Winslow folded his arms. The alternatives were bad, and growing worse by the hour. Sedation hadn't worked, nor could they count on simple exhaustion to confine Vincent, not for long; even worn out by fever and delusion, he was still stronger than many of them. And rumor had flown faster than Father knew. People were scared, afraid that Vincent might surface from nowhere and attack them.
“Preposterous,” Father had said, when Winslow informed him of this. “The only person he's been attacking is himself. It's himself he battles.”
“Try telling Lisa that,” Winslow said, and Father threw him a sharp look. “Look, Father, rumors are flying faster than the facts right now and maybe you should, I don't know, tell everyone what's really going on. Or tell them something, if you can't tell them everything. It's gonna get ugly if you don't, because people are damned jumpy right now.” His voice softened. “What exactly did happen between them? I know they quarreled and she left, but there's something else going on. ”
And Father told him everything. When he finished, Winslow shook his head. “She's lucky she only got away with a few scratches. And this is why Vincent's so sick? Because he blames himself for hurting her?”
“Yes, I believe so,” Father said. “But without any sort of testing, there's no way to know the cause of his illness.” He rubbed his eyes. “In any event, I will call a general council meeting to try and put these fears of Vincent to rest.”
The meeting, much as Father feared it would be, was less a gathering of rational people than a mob on the verge of panic, worried about this new, erratic element in their lives. As much as they knew and liked Vincent, the fact was that he'd never acted this way among them. “Vincent is very ill,” Father said for what felt like the umpteenth time. “He poses no danger to anyone so long as he is not confronted.”
“Jeremy saw him at the gate,” a woman spoke. Father recalled her name as Andrea; she had been in the tunnels only a few weeks. “How can you say he poses no threat?”
Father turned, looking for Jeremy, and found him sitting on the banister. “Jeremy, did Vincent hurt you?”
The man shook his head. “No. I ain't fool enough to get near him when he's like that.”
“Common sense is a remarkable thing,” Father stated dryly. “I've heard the rumors that have been spreading, some foolishness of Vincent leaping out of the shadows to attack you all.” Various people in the crowd ducked their heads, trying desperately not to be the target of that sharp-eyed gaze. “Vincent is very, very ill. He's battling some force within him that only acts out when confronted. So don't confront him. If you see him, send out a message on the pipes and stay out of his way. And if you have any questions about what's really going on, may I suggest asking me instead of starting these rumors?”
After the crowd left, more subdued than when they arrived, Father saw Winslow and gestured him forward. “You think that settled matters?” Father asked.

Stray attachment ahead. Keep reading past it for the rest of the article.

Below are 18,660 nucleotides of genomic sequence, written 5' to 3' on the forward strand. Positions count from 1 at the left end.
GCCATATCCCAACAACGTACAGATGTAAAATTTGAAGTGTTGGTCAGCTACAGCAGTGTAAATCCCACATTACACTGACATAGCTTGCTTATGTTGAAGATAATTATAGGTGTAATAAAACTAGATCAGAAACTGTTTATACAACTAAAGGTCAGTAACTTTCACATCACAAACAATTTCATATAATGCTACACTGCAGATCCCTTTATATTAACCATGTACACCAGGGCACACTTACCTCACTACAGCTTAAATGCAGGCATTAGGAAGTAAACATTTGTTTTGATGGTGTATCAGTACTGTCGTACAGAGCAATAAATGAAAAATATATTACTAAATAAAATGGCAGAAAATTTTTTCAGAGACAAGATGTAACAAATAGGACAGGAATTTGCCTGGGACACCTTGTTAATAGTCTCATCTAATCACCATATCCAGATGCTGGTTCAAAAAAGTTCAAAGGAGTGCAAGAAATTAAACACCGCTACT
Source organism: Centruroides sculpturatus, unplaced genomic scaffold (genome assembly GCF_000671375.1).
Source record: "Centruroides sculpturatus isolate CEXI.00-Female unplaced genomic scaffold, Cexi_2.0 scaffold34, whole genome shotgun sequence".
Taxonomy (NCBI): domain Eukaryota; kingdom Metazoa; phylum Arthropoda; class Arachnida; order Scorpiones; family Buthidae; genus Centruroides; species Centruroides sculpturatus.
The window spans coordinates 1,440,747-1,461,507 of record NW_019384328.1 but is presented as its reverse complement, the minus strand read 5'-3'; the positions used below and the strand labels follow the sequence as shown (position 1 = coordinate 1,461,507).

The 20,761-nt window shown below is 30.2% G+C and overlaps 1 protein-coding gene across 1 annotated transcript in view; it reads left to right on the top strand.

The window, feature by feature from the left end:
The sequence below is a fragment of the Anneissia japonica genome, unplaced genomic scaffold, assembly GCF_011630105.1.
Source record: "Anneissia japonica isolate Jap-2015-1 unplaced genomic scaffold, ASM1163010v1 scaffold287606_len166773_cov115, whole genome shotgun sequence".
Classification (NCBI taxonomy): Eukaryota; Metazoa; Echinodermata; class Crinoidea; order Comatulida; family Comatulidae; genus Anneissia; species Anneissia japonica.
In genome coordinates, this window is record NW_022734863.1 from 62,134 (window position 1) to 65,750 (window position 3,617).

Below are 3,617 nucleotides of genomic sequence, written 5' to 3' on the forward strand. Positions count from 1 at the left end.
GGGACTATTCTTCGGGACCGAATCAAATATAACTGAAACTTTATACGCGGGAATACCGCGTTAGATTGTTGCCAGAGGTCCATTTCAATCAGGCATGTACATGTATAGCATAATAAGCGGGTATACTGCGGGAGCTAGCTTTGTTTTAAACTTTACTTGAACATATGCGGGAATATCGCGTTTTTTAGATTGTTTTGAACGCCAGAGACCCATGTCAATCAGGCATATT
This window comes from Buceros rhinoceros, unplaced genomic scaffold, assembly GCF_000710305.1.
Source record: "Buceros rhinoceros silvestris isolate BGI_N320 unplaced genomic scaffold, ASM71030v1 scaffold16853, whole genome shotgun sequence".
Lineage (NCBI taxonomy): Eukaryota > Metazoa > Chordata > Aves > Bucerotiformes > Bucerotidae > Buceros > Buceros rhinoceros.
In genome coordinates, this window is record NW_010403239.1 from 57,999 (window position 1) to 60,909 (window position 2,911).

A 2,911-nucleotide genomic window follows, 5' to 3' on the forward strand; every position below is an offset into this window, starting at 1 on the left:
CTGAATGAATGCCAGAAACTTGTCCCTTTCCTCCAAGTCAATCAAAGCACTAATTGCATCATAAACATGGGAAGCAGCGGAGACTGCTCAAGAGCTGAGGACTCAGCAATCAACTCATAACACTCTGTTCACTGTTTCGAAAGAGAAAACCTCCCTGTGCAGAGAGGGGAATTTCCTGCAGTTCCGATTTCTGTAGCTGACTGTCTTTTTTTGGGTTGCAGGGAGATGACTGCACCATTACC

“Well, if it didn't, it should slow them down some.” Winslow folded his arms, looking grimly determined. “And if it doesn't, I'll take care of them. Vincent's a good guy, and he doesn't deserve to have people whispering about him.”
The pipes erupted in a burst of sound. It was from young Pascal, who'd joined one of the search parties looking for Vincent. V found. Ninth Street entrance. In shock. Help needed.
It was some six hours later when the searchers managed to get an unconscious Vincent back to his chamber. The Ninth Street entrance was so far away, so seldom used, that Father speculated that Vincent must have roamed all hours of the night to find it. He was cold and clammy as they laid him in his bed, despite the blankets the search party had piled around him, and his pulse, to Father's horror, could barely be felt. Shock, he thought. Or the lingering effects of the sedative. Either way, I dare not use a tranquilizer on him.
He rubbed his eyes wearily, casting through his mind for options and finding none. Peter had sent a note that only reinforced how utterly out of their depths they both were: Nothing in research. Call if emergency. P. So that, apparently, was that---Vincent was ill, delusional, perhaps near a nervous breakdown, and there was nothing at all that anyone could do.
A low growling brought him abruptly out of his thoughts. Vincent, restless on the bed and shivering so violently that Father could feel the vibrations through the layers of bedclothes. He flailed about, searching, hunting for something that wasn't there. Or someone. Father came to sit beside him on the narrow bed. “Vincent,” he said softly, capturing one of the cold hands between his own. “It's all right. I'm here.”
The restless reaching calmed somewhat. Father's eye fell on a book he'd read to Vincent often, because of its depictions of sun and savannah and places and things that Vincent could never, would never see. Would the sound of his voice reading the book help now?
He released Vincent's hands, and watched as they settled, motionless, on the covers, and picked up the book. Opening it, Father began to read. “'There is a lovely road that runs from Ixopo into the hills. These hills are grass-covered and singing and they are lovely beyond any singing of it. The road climbs seven miles into them, into Carisbrooke; and from there, if there is no mist, you look down on one of the fairest valleys in Africa....'”(4)
Father looked over at his son, and was pleased to see that Vincent was starting to relax, as if the murmur of words was reaching through the madness and anchoring him, somehow. I would read every book in this library twice, if it kept you whole and sane, my son.